Conservation Commission Approves Major Building at Suffolk Downs Site

Members of the Revere Conservation Commission voted unanimously to approve an eight- story, 340,000 square-foot building on the Suffolk Downs site being developed by HYM Investments.

The building will be at the corner of Washburn Ave. and Winthrop Ave. and will have a mixed use with 20,000 sq. ft. of commercial/retail space on the first floor and residential units on the remaining stories. The building is part of the masterplan from HYM to construct 3,000 units of senior housing, condominiums, and apartments on the Revere portion of Suffolk Downs.

Jeff Heidelberg from HYM explained that this building initially was not part of the previous application that had included several buildings and roadwork that were approved by the commission late last year.

Chairman Nicholas Moulaison remarked that, “Since the building is within the 100-year flood plain, the Conservation Commission is required to be involved in the permitting process.”

Moulaison asked about the buffer between the back of the building and Washburn Ave.

Mike Barowski, also from HYM, reconfirmed that there will be a 30-foot buffer between the back of the building and Washburn Ave. and that stormwater will be redirected back onto the site.

Commissioner David Eatough asked whether the residents of Washburn Ave. have been contacted for their feedback.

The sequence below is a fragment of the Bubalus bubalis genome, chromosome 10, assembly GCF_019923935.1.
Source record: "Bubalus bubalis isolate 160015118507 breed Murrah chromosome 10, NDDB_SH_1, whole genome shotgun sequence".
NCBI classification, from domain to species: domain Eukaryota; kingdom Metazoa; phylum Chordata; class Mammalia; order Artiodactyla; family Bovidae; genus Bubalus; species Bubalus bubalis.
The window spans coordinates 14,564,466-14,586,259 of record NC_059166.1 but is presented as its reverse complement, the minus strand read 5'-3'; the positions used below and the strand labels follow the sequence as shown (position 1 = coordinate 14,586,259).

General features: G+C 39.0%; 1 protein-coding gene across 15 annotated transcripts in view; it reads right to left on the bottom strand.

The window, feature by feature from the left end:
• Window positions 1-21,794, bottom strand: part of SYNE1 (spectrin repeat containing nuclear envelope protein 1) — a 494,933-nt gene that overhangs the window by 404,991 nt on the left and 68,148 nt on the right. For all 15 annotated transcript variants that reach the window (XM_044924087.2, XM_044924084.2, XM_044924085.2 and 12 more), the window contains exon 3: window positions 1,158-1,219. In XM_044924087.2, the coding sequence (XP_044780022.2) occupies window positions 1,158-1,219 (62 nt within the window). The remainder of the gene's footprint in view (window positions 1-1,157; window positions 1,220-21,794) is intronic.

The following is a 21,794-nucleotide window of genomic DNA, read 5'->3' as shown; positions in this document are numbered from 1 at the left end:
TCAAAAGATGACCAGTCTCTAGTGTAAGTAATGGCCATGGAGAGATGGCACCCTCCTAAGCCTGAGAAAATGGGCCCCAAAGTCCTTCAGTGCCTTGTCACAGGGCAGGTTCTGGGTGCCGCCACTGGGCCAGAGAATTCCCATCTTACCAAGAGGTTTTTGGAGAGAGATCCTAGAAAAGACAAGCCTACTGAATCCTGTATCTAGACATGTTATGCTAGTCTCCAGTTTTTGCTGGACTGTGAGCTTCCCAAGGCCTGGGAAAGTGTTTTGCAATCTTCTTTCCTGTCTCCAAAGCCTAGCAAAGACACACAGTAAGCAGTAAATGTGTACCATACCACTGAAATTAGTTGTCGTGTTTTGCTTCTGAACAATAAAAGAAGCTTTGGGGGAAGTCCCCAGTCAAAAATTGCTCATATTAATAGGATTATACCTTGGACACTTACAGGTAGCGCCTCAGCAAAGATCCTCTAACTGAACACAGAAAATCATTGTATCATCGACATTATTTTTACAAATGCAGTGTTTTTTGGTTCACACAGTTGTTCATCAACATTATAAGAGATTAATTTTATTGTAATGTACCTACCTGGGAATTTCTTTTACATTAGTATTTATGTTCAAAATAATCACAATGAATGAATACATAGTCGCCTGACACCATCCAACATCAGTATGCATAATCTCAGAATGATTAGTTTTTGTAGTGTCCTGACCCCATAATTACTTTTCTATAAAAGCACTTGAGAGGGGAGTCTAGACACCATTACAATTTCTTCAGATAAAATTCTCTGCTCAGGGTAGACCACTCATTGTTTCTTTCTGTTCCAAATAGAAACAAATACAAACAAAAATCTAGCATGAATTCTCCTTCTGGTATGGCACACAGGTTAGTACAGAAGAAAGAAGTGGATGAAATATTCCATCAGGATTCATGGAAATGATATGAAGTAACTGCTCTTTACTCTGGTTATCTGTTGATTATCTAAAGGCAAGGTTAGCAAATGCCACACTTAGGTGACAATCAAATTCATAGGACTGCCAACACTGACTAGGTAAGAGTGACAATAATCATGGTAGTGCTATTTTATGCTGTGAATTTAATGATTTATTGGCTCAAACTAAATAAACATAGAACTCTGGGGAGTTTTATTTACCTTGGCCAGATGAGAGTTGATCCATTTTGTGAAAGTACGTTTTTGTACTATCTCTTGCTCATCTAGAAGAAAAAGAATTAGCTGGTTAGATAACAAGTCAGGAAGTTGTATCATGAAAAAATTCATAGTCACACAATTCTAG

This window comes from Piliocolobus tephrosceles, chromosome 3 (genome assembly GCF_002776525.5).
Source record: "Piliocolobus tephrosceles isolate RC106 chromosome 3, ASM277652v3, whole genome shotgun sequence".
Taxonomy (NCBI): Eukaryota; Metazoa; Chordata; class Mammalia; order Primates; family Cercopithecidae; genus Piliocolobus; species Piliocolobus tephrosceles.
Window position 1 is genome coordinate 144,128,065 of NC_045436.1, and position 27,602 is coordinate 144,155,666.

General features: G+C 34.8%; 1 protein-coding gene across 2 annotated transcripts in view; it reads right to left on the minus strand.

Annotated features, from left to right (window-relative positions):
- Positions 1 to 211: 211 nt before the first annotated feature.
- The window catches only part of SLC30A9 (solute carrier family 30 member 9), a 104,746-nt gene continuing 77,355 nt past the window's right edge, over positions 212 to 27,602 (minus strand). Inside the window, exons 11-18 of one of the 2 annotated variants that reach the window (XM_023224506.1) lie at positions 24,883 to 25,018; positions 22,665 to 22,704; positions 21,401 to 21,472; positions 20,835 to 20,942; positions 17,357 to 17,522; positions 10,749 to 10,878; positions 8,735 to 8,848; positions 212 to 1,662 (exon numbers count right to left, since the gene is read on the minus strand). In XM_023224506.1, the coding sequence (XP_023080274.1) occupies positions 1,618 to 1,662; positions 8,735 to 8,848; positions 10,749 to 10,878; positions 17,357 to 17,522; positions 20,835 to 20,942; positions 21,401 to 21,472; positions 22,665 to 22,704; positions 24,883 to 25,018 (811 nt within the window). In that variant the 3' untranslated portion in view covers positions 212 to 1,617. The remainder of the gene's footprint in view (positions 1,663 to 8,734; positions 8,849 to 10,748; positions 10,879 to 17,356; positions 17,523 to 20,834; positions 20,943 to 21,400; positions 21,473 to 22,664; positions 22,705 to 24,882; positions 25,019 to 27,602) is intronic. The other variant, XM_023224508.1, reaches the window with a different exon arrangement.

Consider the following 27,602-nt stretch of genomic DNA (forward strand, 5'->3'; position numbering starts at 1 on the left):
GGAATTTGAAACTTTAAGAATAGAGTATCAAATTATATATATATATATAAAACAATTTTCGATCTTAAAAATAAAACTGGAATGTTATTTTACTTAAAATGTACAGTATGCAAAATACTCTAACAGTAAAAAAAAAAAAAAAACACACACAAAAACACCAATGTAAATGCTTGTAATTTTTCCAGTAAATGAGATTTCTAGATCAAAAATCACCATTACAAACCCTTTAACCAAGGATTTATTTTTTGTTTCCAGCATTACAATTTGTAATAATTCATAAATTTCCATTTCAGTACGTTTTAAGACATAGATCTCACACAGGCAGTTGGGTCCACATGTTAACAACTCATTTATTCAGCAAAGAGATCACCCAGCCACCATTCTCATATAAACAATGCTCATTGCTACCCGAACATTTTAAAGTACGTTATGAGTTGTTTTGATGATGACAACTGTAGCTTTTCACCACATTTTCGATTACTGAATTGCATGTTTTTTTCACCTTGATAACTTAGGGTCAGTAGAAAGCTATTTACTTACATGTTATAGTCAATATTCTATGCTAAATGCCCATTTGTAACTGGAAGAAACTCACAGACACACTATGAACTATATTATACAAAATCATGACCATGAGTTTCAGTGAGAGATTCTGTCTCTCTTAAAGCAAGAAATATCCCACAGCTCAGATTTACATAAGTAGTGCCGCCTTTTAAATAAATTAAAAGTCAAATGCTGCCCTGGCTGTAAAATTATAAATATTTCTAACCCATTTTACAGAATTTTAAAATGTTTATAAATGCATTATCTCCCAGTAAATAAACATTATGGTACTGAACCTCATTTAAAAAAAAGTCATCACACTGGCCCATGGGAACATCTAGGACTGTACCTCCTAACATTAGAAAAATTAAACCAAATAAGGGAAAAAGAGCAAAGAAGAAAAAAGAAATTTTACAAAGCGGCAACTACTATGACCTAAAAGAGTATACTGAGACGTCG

Heidelberg confirmed that the residents were “involved originally about the buffer zone.” Moulaison noted that there had been no responses since that time from the residents.

Commissioner Joseph LaValle was concerned about the parking. Heidelberg said that there “were 190 spaces under the building and there was an additional lot for the overflow.” He also noted that Revere was more stringent regarding the number of parking spaces per unit than the City of Boston.

Heather Legere expressed her concerns about contaminated drain water from motor vehicle engines and whether this potentially-polluted water would then be discharged first into Green Creek, then flow into Sales Creek, and eventually find its way into the Belle Isle Marsh.

Heidelberg said that the developers have met all of the Massachusetts Department of Environmental Protection’s rules and regulations. He noted that the retention basins located throughout the complex “were a significant upgrade” compared to what is there now.

In other business, the commissioners approved a Certificate of Compliance for a property at 48-50 Arcadia Street. Commissioners noted that the owner is selling the property, but there is an old Order of Conditions from 1986 that never had been properly closed out. The commissioners voted to close out the old order. In next month’s business, the commission will be reviewing a Massachusetts Department of Environmental Protection letter concerning stormwater runoff from a recently-approved project at 320 Charger Street

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